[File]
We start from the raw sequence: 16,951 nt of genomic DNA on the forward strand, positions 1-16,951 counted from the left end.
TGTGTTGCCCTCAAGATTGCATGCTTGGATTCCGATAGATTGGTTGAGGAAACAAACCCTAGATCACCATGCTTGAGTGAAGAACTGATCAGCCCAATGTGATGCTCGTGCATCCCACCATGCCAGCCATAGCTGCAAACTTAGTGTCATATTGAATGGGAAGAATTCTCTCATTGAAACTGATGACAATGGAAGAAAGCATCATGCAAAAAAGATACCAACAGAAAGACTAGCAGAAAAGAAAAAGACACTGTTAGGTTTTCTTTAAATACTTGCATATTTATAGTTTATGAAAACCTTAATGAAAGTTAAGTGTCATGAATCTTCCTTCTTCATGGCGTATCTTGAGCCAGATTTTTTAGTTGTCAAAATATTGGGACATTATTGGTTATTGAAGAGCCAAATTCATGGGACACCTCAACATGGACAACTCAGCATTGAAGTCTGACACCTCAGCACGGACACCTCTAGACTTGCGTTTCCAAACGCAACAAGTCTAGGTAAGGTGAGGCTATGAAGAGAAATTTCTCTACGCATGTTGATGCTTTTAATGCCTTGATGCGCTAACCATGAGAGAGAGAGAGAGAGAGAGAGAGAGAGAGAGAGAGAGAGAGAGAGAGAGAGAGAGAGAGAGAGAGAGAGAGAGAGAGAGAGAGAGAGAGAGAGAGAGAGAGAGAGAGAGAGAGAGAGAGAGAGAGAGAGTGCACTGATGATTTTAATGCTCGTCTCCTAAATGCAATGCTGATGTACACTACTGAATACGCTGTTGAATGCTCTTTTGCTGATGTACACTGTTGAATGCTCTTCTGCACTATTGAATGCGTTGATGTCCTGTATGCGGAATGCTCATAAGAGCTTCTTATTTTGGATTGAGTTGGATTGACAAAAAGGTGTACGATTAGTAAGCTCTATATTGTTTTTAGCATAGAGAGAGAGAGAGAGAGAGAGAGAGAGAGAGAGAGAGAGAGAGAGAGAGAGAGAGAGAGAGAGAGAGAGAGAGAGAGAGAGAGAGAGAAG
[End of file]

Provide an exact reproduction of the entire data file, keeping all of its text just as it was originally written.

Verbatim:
We start from the raw sequence: 16,951 nt of genomic DNA on the forward strand, positions 1-16,951 counted from the left end.
TGTGTTGCCCTCAAGATTGCATGCTTGGATTCCGATAGATTGGTTGAGGAAACAAACCCTAGATCACCATGCTTGAGTGAAGAACTGATCAGCCCAATGTGATGCTCGTGCATCCCACCATGCCAGCCATAGCTGCAAACTTAGTGTCATATTGAATGGGAAGAATTCTCTCATTGAAACTGATGACAATGGAAGAAAGCATCATGCAAAAAAGATACCAACAGAAAGACTAGCAGAAAAGAAAAAGACACTGTTAGGTTTTCTTTAAATACTTGCATATTTATAGTTTATGAAAACCTTAATGAAAGTTAAGTGTCATGAATCTTCCTTCTTCATGGCGTATCTTGAGCCAGATTTTTTAGTTGTCAAAATATTGGGACATTATTGGTTATTGAAGAGCCAAATTCATGGGACACCTCAACATGGACAACTCAGCATTGAAGTCTGACACCTCAGCACGGACACCTCTAGACTTGCGTTTCCAAACGCAACAAGTCTAGGTAAGGTGAGGCTATGAAGAGAAATTTCTCTACGCATGTTGATGCTTTTAATGCCTTGATGCGCTAACCATGAGAGAGAGAGAGAGAGAGAGAGAGAGAGAGAGAGAGAGAGAGAGAGAGAGAGAGAGAGAGAGAGAGAGAGAGAGAGAGAGAGAGAGAGAGAGAGAGAGAGAGAGAGAGAGAGAGAGAGAGAGAGAGAGAGTGCACTGATGATTTTAATGCTCGTCTCCTAAATGCAATGCTGATGTACACTACTGAATACGCTGTTGAATGCTCTTTTGCTGATGTACACTGTTGAATGCTCTTCTGCACTATTGAATGCGTTGATGTCCTGTATGCGGAATGCTCATAAGAGCTTCTTATTTTGGATTGAGTTGGATTGACAAAAAGGTGTACGATTAGTAAGCTCTATATTGTTTTTAGCATAGAGAGAGAGAGAGAGAGAGAGAGAGAGAGAGAGAGAGAGAGAGAGAGAGAGAGAGAGAGAGAGAGAGAGAGAGAGAGAGAGAGAGAGAAG